Friday, July 23, 2021

The Mozart Effect

  The Mozart effect was an experiment that was conducted on a small group of college students in 1993. In the experiment, they listened to Sonata for Two Pianos in D Major and were then asked to do a spatial reasoning task and an intelligence test. The results generated from the study were not very significant at all. Each of the participants only showed an improvement of 8-9 IQ points. The belief the experimenters had was that listening to Mozart would temporarily increase the brain's ability to complete spatial tasks. This experiment was eventually replicated, and the results did not fully back the results of the original study.

    Although it was publicly stated that the Mozart Effect was proven to have a small effect, companies took this idea and ran with it. They would advertise CD's with the pretense that it would help boost their babies' intelligence.  In contrast to this theory, a study found that listening to Schubert or a passage from a Stephen King novel worked just as good when it came to helping at spatial tasks. Brain arousal was proven to be the reason for improved spatial skills, which is why other forms of music or enrichment provide the same effects as listening to Mozart. No matter what form of enrichment was used to stimulate brain arousal in babies, the effects were shown to only last for a short amount of time.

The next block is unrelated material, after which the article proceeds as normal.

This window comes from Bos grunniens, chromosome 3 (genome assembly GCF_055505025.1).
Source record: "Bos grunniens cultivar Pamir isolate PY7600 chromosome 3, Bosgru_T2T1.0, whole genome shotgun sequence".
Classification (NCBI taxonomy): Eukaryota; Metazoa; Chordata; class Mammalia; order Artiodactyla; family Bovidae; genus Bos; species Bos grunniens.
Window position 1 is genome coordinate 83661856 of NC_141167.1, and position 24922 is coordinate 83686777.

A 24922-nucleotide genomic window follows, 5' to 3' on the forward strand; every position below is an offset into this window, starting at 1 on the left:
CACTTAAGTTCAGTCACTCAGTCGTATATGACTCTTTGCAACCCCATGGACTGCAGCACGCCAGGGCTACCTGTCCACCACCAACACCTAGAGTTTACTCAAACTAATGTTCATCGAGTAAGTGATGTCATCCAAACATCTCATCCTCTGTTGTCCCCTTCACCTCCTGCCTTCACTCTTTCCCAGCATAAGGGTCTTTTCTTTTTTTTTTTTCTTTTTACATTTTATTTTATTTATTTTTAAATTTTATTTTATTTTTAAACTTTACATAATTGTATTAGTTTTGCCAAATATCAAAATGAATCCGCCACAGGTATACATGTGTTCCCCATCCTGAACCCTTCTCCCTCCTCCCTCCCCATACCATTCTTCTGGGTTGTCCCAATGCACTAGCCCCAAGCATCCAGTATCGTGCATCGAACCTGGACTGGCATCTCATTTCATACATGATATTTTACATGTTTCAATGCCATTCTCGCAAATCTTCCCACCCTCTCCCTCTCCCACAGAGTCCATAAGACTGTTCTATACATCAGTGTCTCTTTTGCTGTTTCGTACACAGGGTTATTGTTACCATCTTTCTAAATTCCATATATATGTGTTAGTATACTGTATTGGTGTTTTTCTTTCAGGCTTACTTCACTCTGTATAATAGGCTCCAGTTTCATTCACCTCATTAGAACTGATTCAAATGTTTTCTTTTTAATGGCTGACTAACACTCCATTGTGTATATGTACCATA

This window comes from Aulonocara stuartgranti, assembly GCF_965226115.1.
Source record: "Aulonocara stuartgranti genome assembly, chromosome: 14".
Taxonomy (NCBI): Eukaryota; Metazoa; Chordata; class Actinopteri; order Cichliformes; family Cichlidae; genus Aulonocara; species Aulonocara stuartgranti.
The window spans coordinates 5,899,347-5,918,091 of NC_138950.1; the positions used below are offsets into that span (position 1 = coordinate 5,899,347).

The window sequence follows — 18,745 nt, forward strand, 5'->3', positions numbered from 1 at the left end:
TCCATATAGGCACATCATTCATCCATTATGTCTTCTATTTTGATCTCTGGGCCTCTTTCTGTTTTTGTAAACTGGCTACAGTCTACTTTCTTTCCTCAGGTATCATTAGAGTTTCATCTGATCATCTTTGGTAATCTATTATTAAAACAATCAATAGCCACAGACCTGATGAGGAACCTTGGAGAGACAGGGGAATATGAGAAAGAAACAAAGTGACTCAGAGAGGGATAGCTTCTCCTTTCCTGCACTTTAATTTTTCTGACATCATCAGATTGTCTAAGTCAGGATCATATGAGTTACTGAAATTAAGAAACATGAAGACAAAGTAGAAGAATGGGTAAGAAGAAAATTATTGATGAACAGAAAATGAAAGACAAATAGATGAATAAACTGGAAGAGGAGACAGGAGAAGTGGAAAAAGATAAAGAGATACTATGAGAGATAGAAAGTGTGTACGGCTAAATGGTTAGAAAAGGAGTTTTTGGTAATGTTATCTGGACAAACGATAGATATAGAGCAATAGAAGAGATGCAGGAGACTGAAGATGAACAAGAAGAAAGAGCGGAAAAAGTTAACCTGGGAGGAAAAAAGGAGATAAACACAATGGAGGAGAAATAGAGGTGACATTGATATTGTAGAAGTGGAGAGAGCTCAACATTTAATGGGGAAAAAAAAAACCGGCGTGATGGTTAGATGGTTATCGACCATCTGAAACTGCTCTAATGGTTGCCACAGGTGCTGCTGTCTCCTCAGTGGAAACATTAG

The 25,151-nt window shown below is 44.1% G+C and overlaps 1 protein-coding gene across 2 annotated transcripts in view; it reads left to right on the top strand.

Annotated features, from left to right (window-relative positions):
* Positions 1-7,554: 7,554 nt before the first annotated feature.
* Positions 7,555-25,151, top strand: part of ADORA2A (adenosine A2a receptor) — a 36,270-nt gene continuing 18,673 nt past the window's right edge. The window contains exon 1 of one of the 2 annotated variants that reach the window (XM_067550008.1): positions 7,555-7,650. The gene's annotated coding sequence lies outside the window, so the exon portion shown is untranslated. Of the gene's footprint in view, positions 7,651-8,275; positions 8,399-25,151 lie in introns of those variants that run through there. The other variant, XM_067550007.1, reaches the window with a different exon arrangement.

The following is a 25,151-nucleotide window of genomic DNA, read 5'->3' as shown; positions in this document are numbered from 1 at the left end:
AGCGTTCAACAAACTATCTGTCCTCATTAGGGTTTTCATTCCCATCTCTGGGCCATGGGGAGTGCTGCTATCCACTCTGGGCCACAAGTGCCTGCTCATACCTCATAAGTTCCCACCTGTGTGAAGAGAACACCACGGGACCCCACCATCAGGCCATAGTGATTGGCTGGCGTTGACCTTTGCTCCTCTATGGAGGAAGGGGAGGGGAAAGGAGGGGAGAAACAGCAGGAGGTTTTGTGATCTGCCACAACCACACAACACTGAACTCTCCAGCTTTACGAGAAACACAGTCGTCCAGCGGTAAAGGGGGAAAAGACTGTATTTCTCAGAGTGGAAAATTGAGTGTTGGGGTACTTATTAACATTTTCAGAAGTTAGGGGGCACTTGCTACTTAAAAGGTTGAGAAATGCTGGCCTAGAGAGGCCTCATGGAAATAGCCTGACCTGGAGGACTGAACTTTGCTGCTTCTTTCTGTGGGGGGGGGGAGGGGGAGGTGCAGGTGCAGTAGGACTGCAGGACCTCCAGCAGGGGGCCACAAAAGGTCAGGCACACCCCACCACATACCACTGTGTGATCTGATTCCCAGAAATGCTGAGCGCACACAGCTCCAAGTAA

1 comment:

  1. Gabriel,

    Your post about the Mozart effect was great and very interesting to read. It is such an interesting idea that people decided to test listing to the Sonata for two pianos and attempted to link it to higher IQ and Intelligence in children.